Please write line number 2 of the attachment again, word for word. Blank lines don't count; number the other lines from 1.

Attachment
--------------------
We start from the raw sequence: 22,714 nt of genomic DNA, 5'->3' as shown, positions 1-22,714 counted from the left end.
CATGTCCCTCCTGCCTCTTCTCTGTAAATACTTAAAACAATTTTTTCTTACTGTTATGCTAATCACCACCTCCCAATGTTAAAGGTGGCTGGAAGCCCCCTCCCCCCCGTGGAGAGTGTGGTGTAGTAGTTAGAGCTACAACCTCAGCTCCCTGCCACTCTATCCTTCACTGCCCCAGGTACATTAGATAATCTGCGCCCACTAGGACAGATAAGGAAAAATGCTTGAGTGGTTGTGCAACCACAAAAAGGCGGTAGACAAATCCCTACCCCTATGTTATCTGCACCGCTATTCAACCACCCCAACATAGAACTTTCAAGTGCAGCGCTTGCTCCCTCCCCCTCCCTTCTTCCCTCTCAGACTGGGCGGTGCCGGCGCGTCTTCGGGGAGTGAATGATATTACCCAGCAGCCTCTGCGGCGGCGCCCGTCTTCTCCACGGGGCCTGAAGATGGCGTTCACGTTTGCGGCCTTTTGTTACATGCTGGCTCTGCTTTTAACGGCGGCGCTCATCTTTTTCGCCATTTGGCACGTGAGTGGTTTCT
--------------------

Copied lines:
CATGTCCCTCCTGCCTCTTCTCTGTAAATACTTAAAACAATTTTTTCTTACTGTTATGCTAATCACCACCTCCCAATGTTAAAGGTGGCTGGAAGCCCCCTCCCCCCCGTGGAGAGTGTGGTGTAGTAGTTAGAGCTACAACCTCAGCTCCCTGCCACTCTATCCTTCACTGCCCCAGGTACATTAGATAATCTGCGCCCACTAGGACAGATAAGGAAAAATGCTTGAGTGGTTGTGCAACCACAAAAAGGCGGTAGACAAATCCCTACCCCTATGTTATCTGCACCGCTATTCAACCACCCCAACATAGAACTTTCAAGTGCAGCGCTTGCTCCCTCCCCCTCCCTTCTTCCCTCTCAGACTGGGCGGTGCCGGCGCGTCTTCGGGGAGTGAATGATATTACCCAGCAGCCTCTGCGGCGGCGCCCGTCTTCTCCACGGGGCCTGAAGATGGCGTTCACGTTTGCGGCCTTTTGTTACATGCTGGCTCTGCTTTTAACGGCGGCGCTCATCTTTTTCGCCATTTGGCACGTGAGTGGTTTCT